Artists and activists Deondray and Quincy LeNear Gossfield made history when Queen Latifah officiated their wedding at the 56th Annual Grammy Awards during Macklemore’s performance of “Same Love.” (Madonna and Mary Lambert were also part of the ceremony. Can’t beat that.)
Together they’ve continued using their growing platform to highlight queer and social justice causes. In addition to creating the GLAAD Media Award-winning film anthology series The DL Chronicles, The Chadwick Journals, and The DL Chronicles Returns, the couple (who were dubbed by BET as one of the leading Black gay power couples two years in a row) also produced a reboot of BET’s reality series Sunday Best. Today, they are gearing up to launch &SEEN, a streaming service that will feature provocative, cutting-edge programming tailor-made for LGBTQ people of color. Deondray spoke with us about love, weddings, and marriage.
What’s the biggest wedding mistake people should avoid?
Putting too much into the outfits, bows, and ribbons—forgetting what the day is truly about: each other. We stressed about outfits (we had two changes), our families’ acceptance, our haircuts, and our shoes. It wasn’t until later that night when we were alone eating a Fatburger that I looked at him and realized that nothing else in the world mattered except him. If I had worked from that place at the beginning, the day would have been less stressful.
Has marriage changed your life?
Yes, in ways unexpected. For one, we have earned respect from our family and friends. Even after 18 years together, people still made us feel like we were playing house or “going through a phase.” Things changed drastically for us after we made this public declaration. We both felt more absorbed into each other’s families and felt less like outer rings of society.
What’s a wedding tip you wish you had heard before you got married?
Don’t sweat the small stuff. So what if the caterer arrived late or the flowers are missing the tulips you ordered? You ain’t gonna be lying next to the tulips or the caterer for the rest of your life. And if you do, that marriage is over either way.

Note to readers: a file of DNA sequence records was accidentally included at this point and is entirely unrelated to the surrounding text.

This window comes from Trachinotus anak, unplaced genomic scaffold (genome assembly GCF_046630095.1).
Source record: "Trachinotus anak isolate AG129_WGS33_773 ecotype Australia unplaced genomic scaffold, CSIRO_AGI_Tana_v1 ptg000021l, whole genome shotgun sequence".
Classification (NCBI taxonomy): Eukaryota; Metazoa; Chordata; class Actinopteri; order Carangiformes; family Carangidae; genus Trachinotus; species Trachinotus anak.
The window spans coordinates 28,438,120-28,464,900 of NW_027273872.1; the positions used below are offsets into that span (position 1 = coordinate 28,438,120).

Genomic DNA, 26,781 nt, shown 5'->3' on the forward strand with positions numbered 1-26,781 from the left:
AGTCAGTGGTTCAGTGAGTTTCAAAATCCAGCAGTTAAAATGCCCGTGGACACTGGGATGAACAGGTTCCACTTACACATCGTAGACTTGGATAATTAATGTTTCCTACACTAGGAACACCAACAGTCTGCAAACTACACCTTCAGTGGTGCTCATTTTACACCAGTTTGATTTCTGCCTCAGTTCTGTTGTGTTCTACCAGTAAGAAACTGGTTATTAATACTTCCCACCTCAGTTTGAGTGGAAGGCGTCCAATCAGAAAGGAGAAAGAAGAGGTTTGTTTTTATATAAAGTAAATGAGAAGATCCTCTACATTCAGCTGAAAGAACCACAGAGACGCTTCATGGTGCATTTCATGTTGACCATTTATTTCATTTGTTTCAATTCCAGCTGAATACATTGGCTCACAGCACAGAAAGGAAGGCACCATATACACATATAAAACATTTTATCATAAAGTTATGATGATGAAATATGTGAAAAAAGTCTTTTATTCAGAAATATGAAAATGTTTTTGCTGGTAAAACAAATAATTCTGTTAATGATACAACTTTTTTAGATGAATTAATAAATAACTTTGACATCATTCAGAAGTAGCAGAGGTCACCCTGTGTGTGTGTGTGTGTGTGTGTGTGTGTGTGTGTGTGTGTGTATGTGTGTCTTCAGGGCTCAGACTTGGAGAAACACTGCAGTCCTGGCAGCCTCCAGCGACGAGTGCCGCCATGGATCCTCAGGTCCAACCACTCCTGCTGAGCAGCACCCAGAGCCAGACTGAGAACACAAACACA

Is it important for LGBTQ youth to see couples, weddings, and marriages like yours?
Yes, it’s affirming. For so long LGBTQ people had not been able to see themselves reflected back to them as participating members of society. They had no prototypes of what their futures could look like. Young queer people seeing us married for five years, and being together for 23-plus years, gives hope that things will get better and that there is a future for them.
What’s more important: a great wedding or a happy marriage?
A happy marriage, hands down. We had a fairy-tale wedding being married on the Grammys by Queen Latifah, but when the confetti settled and the music stopped, it was just about me and him. We had a head start because we had already been together 18 years before we tied the knot. We had already done the work, but for most couples the real work begins after the marriage. All the pomp and circumstance from the wedding means very little when real-life struggles set in: finances, personal conflicts, and children, if you have them. You have to keep making a commitment every day to each other after the wedding to be able to sustain. And those days won’t have flowers, wedding cakes, and tuxedos. It’ll just be the two of you with scattered hair, morning breath, and baggy eyelids saying to each other, “I still chose you.”